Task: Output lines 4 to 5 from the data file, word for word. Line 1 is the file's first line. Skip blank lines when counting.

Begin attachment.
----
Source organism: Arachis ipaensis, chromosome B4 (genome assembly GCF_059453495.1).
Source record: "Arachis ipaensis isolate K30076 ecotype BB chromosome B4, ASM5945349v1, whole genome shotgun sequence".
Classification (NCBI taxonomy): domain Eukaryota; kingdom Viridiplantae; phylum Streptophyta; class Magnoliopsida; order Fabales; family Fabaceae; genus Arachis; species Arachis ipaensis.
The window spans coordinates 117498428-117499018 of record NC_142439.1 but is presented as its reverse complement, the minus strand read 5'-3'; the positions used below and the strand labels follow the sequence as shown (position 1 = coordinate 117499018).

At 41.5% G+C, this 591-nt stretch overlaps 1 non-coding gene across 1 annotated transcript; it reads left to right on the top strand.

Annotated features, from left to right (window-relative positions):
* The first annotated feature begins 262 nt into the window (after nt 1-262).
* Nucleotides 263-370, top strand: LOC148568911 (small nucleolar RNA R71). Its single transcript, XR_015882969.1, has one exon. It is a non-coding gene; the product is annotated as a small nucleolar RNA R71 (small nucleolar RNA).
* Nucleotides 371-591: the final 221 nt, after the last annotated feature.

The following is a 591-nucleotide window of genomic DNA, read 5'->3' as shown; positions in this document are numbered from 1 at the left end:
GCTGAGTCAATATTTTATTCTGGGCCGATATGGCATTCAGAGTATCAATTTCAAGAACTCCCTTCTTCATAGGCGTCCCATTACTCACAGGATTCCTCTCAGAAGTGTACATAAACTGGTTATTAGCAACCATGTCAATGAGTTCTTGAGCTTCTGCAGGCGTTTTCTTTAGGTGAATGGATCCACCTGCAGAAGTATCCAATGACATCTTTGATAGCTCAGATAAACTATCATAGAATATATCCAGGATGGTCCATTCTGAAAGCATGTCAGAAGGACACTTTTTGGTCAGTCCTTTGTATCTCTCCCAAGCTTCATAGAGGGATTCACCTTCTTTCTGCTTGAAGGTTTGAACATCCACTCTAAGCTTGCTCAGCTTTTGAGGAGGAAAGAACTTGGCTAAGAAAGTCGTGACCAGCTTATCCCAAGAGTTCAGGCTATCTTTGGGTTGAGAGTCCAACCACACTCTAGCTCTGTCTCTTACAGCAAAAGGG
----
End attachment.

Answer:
The window spans coordinates 117498428-117499018 of record NC_142439.1 but is presented as its reverse complement, the minus strand read 5'-3'; the positions used below and the strand labels follow the sequence as shown (position 1 = coordinate 117499018).

At 41.5% G+C, this 591-nt stretch overlaps 1 non-coding gene across 1 annotated transcript; it reads left to right on the top strand.